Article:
Zahra Rasool to tell stories of female empowerment in India

Zahra Rasool will use the award to aid in the empowerment of women across India through documenting various stories.

Zahra Rasool, a journalism graduate student, poses for a portrait on Tuesday, May 20 on the Francis Quadrangle. As the recipient of the O. O. McIntyre Fellowship award, Rasool will tell the stories of women who are striving for equality and empowerment in India. Courtesy of Zahra Rasool

When graduate student Zahra Rasool first stepped onto the MU campus, she was extremely overwhelmed. Having moved abroad from India in 2009, the U.S. was a very different place.

“I was very conscious about who I was,” Rasool said. “I was conscious about my accent. I wear a headscarf. You know, I stood out everywhere I went. The color of my skin was different. These were things I realized for the first time. I thought to myself, ‘If I do not take the initiative to speak up, I am not going to fit in over here.’”

With these initial thoughts, Rasool set out to work hard and strive for excellence. As a journalism major, Rasool began to exercise her voice and learn how to take initiative.

Recently, Rasool received the O. O. McIntyre Fellowship award, a $12,000 stipend to be utilized in completing a project in the journalism student’s field of study. With inspiration from her experiences in both the U.S. and India, Rasool decided to use this award to document several stories of women in India who are striving for equality and empowerment.

John Schneller, committee chair of the O. O. McIntyre Fellowship board, commended the merit of Rasool’s project.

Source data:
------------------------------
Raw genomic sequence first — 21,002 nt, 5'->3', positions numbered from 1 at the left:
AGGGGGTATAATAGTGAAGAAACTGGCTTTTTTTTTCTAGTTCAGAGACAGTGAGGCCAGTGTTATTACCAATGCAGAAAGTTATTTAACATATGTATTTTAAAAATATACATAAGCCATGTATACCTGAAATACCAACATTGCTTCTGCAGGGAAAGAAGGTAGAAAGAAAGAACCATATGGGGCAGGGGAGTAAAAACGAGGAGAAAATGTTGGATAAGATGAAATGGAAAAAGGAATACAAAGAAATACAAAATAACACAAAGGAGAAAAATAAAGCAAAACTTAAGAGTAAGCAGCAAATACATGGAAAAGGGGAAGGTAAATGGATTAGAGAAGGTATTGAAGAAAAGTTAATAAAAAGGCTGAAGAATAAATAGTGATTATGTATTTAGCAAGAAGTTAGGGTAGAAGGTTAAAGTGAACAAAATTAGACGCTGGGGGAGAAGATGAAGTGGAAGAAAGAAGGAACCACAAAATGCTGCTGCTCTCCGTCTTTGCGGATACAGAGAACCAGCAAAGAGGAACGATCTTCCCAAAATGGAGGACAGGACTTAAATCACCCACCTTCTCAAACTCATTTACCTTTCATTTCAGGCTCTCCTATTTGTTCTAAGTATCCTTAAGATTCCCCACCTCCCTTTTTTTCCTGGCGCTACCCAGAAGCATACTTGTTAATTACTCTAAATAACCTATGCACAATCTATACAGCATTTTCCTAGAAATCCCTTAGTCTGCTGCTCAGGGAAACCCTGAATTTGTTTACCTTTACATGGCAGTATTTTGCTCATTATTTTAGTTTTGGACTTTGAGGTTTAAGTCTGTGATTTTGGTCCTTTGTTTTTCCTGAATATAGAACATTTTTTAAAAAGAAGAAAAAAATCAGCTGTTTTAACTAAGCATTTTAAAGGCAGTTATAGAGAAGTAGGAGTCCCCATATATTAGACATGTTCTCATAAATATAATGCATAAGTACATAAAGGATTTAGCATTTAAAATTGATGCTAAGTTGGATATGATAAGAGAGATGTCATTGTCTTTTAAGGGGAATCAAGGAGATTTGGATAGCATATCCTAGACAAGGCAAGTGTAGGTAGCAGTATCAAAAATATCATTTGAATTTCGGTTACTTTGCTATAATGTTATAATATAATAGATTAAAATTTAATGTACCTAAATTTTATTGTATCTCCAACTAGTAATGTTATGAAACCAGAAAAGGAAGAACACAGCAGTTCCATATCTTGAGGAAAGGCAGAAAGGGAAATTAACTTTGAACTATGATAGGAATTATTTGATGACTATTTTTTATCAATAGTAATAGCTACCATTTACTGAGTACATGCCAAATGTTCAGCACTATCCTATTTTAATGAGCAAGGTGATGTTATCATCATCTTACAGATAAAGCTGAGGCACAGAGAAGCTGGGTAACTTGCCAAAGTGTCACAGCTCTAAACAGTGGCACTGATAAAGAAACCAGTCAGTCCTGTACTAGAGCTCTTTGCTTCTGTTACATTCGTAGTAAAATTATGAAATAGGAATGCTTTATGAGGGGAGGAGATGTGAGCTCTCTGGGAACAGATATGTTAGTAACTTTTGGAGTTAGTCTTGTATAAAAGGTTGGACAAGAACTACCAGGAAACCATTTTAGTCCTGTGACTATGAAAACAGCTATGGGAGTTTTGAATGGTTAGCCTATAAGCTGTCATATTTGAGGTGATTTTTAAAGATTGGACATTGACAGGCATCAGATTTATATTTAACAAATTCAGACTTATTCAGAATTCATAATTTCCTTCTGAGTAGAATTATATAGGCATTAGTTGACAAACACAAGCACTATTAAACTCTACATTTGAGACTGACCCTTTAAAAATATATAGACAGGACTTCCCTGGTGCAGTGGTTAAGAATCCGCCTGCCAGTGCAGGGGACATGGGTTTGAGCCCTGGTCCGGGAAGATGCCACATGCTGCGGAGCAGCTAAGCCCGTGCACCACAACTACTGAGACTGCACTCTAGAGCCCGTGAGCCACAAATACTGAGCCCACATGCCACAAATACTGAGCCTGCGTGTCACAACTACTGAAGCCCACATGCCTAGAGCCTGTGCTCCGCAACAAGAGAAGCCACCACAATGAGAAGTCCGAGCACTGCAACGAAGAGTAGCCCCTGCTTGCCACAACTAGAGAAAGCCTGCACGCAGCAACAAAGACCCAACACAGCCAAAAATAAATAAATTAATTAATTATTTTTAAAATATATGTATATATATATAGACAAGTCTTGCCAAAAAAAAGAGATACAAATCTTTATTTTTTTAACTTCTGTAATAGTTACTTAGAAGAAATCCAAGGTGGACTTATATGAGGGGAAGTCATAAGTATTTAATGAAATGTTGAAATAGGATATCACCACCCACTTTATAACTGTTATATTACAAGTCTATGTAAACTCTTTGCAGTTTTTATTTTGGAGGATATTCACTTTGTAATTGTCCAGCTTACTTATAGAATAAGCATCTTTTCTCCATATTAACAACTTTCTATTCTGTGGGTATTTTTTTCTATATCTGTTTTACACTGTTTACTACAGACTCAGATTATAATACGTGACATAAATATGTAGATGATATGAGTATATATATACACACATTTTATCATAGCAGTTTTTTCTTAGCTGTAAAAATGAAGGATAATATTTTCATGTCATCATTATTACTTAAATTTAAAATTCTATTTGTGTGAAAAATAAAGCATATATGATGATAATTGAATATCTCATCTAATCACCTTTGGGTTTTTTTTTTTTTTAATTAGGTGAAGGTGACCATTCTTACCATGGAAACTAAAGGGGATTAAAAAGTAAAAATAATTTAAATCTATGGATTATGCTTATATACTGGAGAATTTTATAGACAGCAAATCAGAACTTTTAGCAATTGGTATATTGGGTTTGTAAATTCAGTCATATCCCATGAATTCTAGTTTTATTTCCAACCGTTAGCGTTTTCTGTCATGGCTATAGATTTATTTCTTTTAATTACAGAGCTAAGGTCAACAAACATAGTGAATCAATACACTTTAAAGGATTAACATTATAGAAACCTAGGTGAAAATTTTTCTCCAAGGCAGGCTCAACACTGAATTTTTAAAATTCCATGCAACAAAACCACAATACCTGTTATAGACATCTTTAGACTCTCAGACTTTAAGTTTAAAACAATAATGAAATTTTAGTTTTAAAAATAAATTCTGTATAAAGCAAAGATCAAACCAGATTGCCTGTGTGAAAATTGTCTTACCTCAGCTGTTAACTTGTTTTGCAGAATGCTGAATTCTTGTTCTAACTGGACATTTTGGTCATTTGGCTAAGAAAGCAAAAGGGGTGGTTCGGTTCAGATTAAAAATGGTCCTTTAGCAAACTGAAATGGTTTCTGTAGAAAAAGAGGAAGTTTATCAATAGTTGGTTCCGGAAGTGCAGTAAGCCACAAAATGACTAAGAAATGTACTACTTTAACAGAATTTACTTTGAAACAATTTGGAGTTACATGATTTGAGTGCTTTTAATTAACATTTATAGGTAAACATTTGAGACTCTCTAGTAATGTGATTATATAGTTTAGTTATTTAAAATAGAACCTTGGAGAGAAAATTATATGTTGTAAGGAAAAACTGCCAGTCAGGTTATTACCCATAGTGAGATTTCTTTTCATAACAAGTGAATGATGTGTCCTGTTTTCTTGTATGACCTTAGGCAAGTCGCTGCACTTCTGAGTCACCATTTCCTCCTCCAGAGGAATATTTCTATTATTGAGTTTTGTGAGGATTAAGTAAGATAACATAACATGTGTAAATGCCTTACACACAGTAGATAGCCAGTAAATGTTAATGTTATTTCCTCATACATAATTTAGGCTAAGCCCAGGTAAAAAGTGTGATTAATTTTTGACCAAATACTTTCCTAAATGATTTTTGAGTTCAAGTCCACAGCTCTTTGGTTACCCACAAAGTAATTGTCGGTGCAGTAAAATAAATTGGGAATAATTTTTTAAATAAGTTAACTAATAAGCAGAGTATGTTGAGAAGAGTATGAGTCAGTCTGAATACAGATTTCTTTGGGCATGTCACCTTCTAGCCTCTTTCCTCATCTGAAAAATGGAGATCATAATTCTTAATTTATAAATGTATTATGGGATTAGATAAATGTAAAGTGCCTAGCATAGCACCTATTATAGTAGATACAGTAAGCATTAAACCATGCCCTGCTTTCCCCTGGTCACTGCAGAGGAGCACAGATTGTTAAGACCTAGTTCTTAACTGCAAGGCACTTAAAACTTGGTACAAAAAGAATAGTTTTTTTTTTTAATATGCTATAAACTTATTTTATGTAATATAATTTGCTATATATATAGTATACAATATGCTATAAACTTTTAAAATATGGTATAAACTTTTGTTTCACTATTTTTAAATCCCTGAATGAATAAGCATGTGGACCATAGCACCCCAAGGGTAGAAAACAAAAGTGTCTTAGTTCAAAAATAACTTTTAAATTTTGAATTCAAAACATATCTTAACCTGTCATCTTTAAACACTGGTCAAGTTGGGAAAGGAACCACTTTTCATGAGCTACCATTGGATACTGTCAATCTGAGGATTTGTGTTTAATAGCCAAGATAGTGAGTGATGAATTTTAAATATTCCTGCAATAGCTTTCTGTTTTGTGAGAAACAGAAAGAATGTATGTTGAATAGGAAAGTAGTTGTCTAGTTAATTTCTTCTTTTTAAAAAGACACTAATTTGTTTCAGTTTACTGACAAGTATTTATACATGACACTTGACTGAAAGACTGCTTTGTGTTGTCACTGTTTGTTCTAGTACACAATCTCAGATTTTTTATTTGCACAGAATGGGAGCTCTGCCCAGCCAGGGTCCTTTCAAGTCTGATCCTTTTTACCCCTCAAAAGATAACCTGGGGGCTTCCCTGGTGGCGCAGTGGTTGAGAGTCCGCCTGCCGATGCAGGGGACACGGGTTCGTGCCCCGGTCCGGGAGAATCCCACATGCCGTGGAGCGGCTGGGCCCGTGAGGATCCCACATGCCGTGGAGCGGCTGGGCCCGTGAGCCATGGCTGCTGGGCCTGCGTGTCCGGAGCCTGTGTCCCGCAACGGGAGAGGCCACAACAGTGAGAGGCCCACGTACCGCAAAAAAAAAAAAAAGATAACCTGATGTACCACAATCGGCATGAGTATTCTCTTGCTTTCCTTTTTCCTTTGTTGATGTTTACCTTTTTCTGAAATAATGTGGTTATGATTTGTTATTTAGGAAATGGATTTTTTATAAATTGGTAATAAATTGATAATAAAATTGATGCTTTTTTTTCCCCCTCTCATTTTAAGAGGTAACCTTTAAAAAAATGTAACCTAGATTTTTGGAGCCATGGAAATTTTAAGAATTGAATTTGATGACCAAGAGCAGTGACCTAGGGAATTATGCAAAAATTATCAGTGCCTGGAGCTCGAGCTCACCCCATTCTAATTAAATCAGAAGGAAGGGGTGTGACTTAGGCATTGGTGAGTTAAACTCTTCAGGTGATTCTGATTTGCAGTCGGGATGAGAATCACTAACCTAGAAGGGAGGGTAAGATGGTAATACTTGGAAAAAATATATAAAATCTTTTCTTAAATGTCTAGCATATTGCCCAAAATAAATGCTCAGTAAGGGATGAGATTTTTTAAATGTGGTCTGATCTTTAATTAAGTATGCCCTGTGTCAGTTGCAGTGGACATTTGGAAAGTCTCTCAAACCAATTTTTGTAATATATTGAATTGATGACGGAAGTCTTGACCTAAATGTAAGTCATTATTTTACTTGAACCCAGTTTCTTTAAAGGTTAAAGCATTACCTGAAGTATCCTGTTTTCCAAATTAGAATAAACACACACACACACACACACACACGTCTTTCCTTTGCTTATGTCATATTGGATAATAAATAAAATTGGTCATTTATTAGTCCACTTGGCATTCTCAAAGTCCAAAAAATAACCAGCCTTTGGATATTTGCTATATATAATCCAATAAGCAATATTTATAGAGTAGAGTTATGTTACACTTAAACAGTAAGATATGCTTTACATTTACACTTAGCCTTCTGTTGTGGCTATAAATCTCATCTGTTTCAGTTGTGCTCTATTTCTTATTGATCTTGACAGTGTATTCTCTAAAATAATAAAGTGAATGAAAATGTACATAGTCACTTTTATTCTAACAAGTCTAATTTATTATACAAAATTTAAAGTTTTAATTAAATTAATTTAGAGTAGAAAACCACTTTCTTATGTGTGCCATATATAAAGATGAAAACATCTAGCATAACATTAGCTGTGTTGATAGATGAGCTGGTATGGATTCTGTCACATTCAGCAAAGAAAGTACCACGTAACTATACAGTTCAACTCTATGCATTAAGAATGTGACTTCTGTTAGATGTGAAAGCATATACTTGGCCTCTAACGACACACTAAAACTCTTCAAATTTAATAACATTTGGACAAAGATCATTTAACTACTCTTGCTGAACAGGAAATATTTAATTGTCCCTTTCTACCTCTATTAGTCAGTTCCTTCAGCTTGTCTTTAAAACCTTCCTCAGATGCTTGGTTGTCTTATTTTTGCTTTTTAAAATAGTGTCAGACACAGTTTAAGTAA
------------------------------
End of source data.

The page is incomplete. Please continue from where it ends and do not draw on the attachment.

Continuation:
“Journalism, at its root, is about civic participation, and Zahra has identified a way to share the collective voices of Indian women with the rest of the world,” Schneller said.

The project is still in the early stages of development, but Rasool said it will consist of a series of stories about the changes that women in rural areas of India are trying to make in their communities.

“In India, there are women involved in politics, but the number is very, very small,” Rasool said. “According to Indian law, women are allowed to and even encouraged to participate in government. Unfortunately, women often do not participate because of culture and tradition. The culture and tradition is so ingrained that it is extremely difficult for women to participate.”

As a young girl living in India, Rasool and her brother both had the opportunity to study and receive an education. In the U.S., Rasool saw that the standard for women’s education was important to the society as a whole, and she saw equality enacted more here than in her home country.

“(In the U.S.) I saw how women could be free and pursue what they wanted to pursue,” Rasool said.

Stricken by these differences, Rasool has chosen not only to document empowerment in India, but to show the differences between U.S. and Indian empowerment of women in her project.

Psychology professor Etti Naveh-Benjamin has worked closely with Rasool for the past four years. In spending time with Rasool, Naveh-Benjamin said she has witnessed Rasool’s determined, strong, and kind personality and has found her to be a woman who strives for excellence, equality and justice.

“She is about doing the right the thing,” Naveh-Benjamin said. “Zahra is trying to bring her perspective of justice and inclusion to a culture she loves, a culture she calls home, but a culture she would like to see change. This is not easy, but I am fully confident that Zahra is up to the task.”

Rasool hopes that through the project, she is able to show what women empowerment means from a new and unexpected perspective.

“The western mindset of empowerment is very different from India’s mindset of empowerment,” Rasool said. “I hope to show that women in rural areas who are held down to their cultures, traditions and communities are able to create change that affects a lot of people.”

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